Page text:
Taylor Swift’s two voices
Chuck Klosterman’s cover article on Taylor Swift for GQ is now online. I don’t want to excerpt it. Because this is required reading for the School Of Celebrity Studies, on multiple levels. Not because he asked about Nicki Minaj – because he didn’t. And not because she takes a call from Justin Timberlake during the interview and stays on the phone with him for 15 minutes and at the end of the conversation we find out that HE asked HER if he could be on stage with her when she was on tour in LA. There actually isn’t anything specifically gossipy about this article. And still, it carries significant gossip value and will, probably, for much longer than we expect. This might be the definitive Taylor Swift profile so far in her career.
It helps that Chuck Klosterman is well-researched and writes well. And while the piece predominantly presents her in a positive light, there are key moments of objectivity where he challenges her and goes for the follow-up. That’s what’s missing in so many celebrity interviews, even Oprah’s celebrity interviews. Often it’s not the first question that yields the insight, it’s the second question following the response where it starts to get real. Pay attention to that when you get to the part when Chuck talks to Taylor about her lyrics and how they’re inextricably linked to her personal life and, therefore, the coverage of her personal life. He’s basically telling her, in the follow-up, that she’s shaped her artistic life in a way that not only invites but compels the listener to investigate her private life. That she’s made it an “essential” relationship between artist and audience. She doesn’t disagree. She can’t disagree. So she ends up deflecting. This is an unintended reveal. She didn’t mean for you to see that.
Later on, Chuck calls her out on her bullsh-t about Bad Blood. The song is widely believed to be about Katy Perry. And she goes around in circles to not confirm but not deny that it’s Katy Perry, refusing to take responsibility for pretty much letting everybody know that she was shooting at Katy Perry. Chuck doesn’t believe her. But in not believing her, he offers another theory: that she deliberately let us believe that Katy Perry was her target in order to make sure that we wouldn’t think it was about someone else. He’s praising her for a strategic move that she probably wouldn’t want credit for. That subversion is one of the reasons why I love this article.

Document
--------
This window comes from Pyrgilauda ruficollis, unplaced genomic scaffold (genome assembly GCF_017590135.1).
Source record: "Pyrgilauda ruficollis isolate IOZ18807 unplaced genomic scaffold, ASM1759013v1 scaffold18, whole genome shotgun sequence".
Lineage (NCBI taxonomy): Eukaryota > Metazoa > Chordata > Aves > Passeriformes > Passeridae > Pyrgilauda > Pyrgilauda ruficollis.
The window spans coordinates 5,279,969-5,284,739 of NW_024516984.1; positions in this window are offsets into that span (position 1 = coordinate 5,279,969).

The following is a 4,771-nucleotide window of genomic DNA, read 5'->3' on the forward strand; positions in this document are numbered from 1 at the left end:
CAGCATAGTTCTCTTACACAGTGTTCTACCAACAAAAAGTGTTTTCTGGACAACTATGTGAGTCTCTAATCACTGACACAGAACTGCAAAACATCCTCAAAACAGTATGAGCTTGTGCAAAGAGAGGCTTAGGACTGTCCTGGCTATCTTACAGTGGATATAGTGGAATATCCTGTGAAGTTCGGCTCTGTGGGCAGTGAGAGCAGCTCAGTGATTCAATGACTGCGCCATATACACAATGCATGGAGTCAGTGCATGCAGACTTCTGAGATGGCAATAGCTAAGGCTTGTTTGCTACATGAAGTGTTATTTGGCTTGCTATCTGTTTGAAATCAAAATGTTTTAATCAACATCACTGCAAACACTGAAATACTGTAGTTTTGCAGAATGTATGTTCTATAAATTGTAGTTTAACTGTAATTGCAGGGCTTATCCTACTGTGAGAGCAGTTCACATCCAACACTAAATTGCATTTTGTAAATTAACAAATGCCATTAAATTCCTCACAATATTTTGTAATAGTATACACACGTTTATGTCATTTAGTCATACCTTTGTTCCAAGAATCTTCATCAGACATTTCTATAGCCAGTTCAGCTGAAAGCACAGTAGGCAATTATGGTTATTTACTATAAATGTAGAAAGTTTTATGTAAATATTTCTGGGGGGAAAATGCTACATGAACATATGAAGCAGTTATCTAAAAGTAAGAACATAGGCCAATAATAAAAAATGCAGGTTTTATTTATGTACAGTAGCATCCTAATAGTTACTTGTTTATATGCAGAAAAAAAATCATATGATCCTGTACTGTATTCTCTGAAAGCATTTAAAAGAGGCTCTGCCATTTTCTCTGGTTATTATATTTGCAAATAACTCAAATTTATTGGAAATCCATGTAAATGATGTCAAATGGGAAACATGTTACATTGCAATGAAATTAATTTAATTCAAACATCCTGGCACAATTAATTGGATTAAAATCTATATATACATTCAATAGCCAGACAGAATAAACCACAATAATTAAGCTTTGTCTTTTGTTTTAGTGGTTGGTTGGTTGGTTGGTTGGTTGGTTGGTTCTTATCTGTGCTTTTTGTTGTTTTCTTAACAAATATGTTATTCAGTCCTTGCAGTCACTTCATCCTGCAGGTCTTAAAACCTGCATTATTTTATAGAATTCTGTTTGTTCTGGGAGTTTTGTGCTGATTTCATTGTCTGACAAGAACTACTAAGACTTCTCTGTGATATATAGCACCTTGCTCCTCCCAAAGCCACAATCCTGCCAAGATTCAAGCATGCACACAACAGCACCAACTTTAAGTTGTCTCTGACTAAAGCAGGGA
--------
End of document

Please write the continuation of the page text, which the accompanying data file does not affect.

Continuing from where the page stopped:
Another reason why I love this article is the way Chuck spotlights Taylor’s “two voices”:
Like almost all famous people, Swift has two ways of speaking. The first is the way she talks when she’s actively shaping the interview—optimistic, animated, and seemingly rehearsed (even when that’s impossible). The second is the way she talks when she cares less about the way the words are presented and more about the message itself (chin slightly down, brow slightly furrowed, timbre slightly deeper). The first way is how she talks when she’s on television; the second is unequivocal and less animatronic. But she oscillates between the two styles fluidly, because either (a) this dissonance is less intentional than it appears or (b) she can tell I’m considerably more interested in anything delivered in the second style.
You can’t be on Taylor Swift’s level without having a face for every occasion. Beyonce, in this respect, is much more transparent about it. There’s Beyonce and then there’s Sasha Fierce. Hers is a simplistic surface representation of a much more complicated process behind the machinery, but it’s still an acknowledgment. Taylor’s brand, however, was built on all-authenticity, all the time. And here’s Chuck, granted a significant amount of time with her, hopefully to further canonise her, and instead, he tells you that, sure, Taylor’s always Taylor…there are just a lot of Taylors. Or, at least, two of them.
There’s actually nothing wrong with this. We all wear a lot of hats a lot of the time. It’s only wrong when you try to hide it. And here’s where we get into a discussion about being “calculating”. Taylor acknowledges herself that she hates the negative connotations associated with that word – because why shouldn’t success be the result of a lot of thinking, studying, and maneuvering? Why shouldn’t success come after a considerable amount of effort? This is how Taylor Swift became the biggest recording artist of right now. Not by accident but by calculation. Without a Lou Pearlman or a Simon Cowell or a Scooter Braun. The working Taylor, however, the one who “calculated” her own rise, is not the one who shows up at award shows. That’s the Taylor I have always said I wanted to see more of. What Chuck is saying here is that he really wants to meet her. He wants to meet the Taylor Swift that even Justin Timberlake has to call for an invitation. But she’s the one who has decided, not by accident, that that’s not the voice she wants you to know.
It’s a fascinating study. Click here to read the full article and please send me your thoughts!